Every spring, there is a day when the clouds seem to lift; a single day, a specific moment, when the gray has given way to spring.
In Texas, this usually happens late-February, early-March. Here, in the God-forsaken yankee tundra of Michigan, it happened this past weekend—on Sunday, to be exact. Paula Jane and I cruised round Ann Arbor and Ypsilanti most of the day, reveling in the warmth of the sun. Listening to Brian Wilson, as we always do in the spring, especially on this day, when the world begins again.
As some of you know from other posts, I wasn't always a Brian Wilson fan (beholden as I was to the dumbass Idea Worm, til my friend John set me straight). It would be difficult to entirely express how much I love him now; his music symbolizes so much of what is positive about living, and what is best about human beings, a thing I am apt to lose sight of. And beyond that, Brian's music makes me happy. His simple, child-like optimism is entirely unaffected, and affecting.
Examples of this are represented by the two selections I have chosen, the first being the incredible ballad—the first ballad Brian ever wrote—Surfer Girl. The lyrics are remarkable enough—I'm giving you credit here, reader, for being sophisticated enough to realize that while a song about a surfer who is a girl can be beautiful—as this one is, even at that level—this song is larger than that, and more encompassing. It is written in the language of the person expressing it—perfectly so—and represents to me as perfect an artifact of longing, and for the desire for human intimacy, as I've ever heard.
These are the first lyrics:
Little surfer little one
Made my heart come all undone
Do you love me, do you surfer girl
Surfer girl my little surfer girl
I have watched you on the shore
Standing by the ocean's roar
Do you love me do you surfer girl
Surfer girl surfer girl
The language is simple, the idea sentimental—unapologetic, and straight-forward. The idea of one's heart coming "undone" is stirring, the recognition of feeling as being comprised by one's history, sort of an amalgam of unfiltered sensory perceptions surrounded—girded—by the pain of experience. A mechanism permitting us to feel and function simultaneously, protecting us from hurt—undone, on the instant, by longing.
If you feel this song is maudlin, or hokey, or crude, I pity you. Brian's great gift is to give poetry to the feelings of millions of awkward people, and their deepest, truest, most tender moments; and to do so without irony, or cynicism, or any negating conceits. It is deeply beautiful, I think, as is the crucial bridge:
We could ride the surf together
While our love would grow
In my Woody I would take you
everywhere I go
Brian delivers those first two verses in the breath-taking falsetto he made famous (at the end of the song, the refrain little one, little one is entirely Brian); the bridge, however, he switches to his "regular voice" (as in Wouldn't It Be Nice? or Help Me Rhonda); after the first 3 lines of the bridge, though—on the lyric everywhere I go—he changes back to falsetto, and the effect is glorious. It sounds like nothing less than desire, pent-up and segregated from possibility. Too sublime for anything better than approximation.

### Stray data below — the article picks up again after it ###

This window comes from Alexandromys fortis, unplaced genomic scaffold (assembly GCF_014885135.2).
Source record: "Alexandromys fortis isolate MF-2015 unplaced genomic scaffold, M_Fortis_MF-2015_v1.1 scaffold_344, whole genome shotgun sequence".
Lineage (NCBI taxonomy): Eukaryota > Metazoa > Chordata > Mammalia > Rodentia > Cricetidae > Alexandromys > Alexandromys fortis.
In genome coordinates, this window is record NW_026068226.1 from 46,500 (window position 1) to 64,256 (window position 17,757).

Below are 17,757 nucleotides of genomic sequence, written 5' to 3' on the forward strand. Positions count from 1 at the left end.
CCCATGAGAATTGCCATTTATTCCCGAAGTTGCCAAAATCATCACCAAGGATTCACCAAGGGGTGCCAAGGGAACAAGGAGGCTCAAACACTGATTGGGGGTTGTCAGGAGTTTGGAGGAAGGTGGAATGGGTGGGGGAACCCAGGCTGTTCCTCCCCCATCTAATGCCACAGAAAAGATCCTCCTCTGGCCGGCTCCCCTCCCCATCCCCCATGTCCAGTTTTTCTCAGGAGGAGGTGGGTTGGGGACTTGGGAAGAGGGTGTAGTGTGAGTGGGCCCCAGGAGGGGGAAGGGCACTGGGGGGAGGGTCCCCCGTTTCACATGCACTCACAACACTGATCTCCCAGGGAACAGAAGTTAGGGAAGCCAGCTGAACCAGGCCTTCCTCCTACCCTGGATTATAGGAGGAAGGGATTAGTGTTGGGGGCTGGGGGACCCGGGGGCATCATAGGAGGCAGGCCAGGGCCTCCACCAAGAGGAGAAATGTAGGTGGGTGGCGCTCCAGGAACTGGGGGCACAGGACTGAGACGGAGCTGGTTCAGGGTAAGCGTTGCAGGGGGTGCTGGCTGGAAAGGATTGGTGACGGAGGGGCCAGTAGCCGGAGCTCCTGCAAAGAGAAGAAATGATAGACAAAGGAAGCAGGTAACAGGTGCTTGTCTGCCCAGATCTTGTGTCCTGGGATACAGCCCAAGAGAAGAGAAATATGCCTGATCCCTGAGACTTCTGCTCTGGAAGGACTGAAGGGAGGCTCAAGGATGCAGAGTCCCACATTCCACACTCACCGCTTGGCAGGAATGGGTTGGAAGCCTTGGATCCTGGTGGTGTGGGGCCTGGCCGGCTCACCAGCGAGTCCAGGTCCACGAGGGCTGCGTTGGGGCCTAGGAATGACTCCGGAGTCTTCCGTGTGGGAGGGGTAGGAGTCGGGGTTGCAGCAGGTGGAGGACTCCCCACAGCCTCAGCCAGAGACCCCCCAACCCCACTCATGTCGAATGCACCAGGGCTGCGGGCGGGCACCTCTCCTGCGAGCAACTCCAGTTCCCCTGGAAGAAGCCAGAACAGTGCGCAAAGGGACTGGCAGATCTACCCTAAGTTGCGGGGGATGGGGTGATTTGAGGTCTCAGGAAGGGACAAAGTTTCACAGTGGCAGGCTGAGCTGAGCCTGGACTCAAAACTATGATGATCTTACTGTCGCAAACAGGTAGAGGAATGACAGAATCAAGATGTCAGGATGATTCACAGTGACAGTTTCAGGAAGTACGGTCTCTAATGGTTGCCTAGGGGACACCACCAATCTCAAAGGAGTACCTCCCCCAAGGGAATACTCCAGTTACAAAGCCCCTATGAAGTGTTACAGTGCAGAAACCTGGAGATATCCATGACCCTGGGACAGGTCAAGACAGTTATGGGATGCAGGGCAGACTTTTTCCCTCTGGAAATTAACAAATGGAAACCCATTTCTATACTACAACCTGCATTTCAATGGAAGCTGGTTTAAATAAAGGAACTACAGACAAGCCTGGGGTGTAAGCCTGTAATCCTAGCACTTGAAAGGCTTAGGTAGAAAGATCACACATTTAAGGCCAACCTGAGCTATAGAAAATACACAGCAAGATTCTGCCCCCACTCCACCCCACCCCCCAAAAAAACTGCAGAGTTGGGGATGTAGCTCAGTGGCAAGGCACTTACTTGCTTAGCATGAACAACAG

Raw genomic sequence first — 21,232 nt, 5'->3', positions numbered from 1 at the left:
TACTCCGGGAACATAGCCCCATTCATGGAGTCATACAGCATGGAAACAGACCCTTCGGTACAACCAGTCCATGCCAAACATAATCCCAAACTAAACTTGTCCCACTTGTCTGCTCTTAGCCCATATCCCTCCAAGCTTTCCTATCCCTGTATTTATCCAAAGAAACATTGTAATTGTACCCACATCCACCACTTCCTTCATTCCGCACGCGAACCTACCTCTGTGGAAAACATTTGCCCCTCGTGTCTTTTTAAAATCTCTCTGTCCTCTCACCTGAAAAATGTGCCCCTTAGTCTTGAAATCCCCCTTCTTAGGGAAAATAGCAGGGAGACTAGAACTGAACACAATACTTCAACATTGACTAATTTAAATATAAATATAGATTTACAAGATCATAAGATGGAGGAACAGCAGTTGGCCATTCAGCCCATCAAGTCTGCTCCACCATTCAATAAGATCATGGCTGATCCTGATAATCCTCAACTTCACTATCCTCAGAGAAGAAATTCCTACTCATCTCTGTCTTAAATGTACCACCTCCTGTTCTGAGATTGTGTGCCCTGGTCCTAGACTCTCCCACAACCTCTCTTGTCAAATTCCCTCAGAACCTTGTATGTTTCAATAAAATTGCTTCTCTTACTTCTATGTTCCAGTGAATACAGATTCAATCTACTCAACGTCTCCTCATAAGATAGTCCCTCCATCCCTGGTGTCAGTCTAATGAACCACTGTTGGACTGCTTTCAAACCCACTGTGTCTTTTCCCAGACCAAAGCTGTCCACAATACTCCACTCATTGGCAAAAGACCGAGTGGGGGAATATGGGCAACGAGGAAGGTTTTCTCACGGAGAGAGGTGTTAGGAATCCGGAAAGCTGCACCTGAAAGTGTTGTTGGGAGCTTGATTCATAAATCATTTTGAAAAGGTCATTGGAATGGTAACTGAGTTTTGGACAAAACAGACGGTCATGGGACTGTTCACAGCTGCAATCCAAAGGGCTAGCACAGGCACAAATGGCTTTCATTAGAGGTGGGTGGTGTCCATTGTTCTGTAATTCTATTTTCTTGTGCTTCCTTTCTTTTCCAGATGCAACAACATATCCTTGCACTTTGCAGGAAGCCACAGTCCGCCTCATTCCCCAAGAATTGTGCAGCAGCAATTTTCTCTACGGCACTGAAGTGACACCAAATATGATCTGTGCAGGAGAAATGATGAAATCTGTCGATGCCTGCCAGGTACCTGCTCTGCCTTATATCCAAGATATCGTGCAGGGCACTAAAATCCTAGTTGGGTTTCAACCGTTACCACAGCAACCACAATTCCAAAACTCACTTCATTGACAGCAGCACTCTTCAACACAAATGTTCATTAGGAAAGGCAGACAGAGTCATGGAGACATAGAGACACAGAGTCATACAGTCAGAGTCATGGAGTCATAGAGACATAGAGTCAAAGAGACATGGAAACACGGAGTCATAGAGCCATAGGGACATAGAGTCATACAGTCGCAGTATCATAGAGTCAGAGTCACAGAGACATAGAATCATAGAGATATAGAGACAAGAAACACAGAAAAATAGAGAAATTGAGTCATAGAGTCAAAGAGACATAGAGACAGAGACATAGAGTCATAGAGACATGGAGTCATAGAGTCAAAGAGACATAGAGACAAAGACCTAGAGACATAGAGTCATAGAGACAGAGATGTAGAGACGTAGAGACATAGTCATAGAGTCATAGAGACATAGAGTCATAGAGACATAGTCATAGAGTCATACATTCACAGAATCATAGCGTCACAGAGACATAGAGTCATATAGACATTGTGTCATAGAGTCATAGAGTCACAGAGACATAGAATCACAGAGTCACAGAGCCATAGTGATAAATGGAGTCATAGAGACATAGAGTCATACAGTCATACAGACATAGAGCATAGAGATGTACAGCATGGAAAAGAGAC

True story about this song: Paula Jane and I saw Brian in Seattle about 10 years ago, on one of his first tours after his comeback. If you know anything about him, you know of his battles with drugs and depression. I believe he suffered some kind of a stroke some time in the eighties; part of the result is that his falsetto is nearly gone. His regular voice is good as ever—maybe better—but one of the Wondermints (his touring band) handles the falsettos. Which is okay—the guy is very good—and Brian does most of the singing.
I knew this, and was resigned to it, when we saw him. It was a great show, and when Surfer Girl came up, I was prepared to hear the other guy sing it, so I was shocked when Brian appeared to sing the lead. Of course, with the harmonies, it was difficult to know exactly whose voices we were hearing. Then came the bridge, which he sang perfectly. I was sure he wouldn't sing the transition—everywhere I go—alone, in falsetto. How could he? Although I admit that as the lyric came near, I gripped the edge of my seat with anticipation. And when it happened, and when Brian did indeed sing it, alone, and fucking nailed it, it was probably the most beautiful moment I've ever experienced at any show, by any artist.
The next song is Love and Mercy, from his self-titled LP in 1988. Context is necessary to fully appreciate this song, I think. By that year, Brian had been departed from the national stage for a long time, lost in a maze of addiction and mental illness. Everyone thought he was gone for good. I'd been reading for months and months that he was back in the studio, working. There were lots of rumors, some true and some not, and a helluva lot of buzz. When the record finally came out, and Brian had our ear again, the first thing he chose to say to us is expressed in this lyrics of this extraordinarily beautiful, odd, frightened, humane, and deeply hopeful song. I listened to it over and over, weeping, and glad to be alive in any world with Brian in it.
Two versions. First, of my favorite recording of Brian singing the song, before his voice had really recovered. He sounds just a little wobbly, and damaged, and it breaks my heart.
Next, from the Kennedy Center honors a few years ago, the British group Libera's salute to Brian, which must be seen, and heard, to be believed.
If you can watch these, and still feel no love for Brian, you perplex me.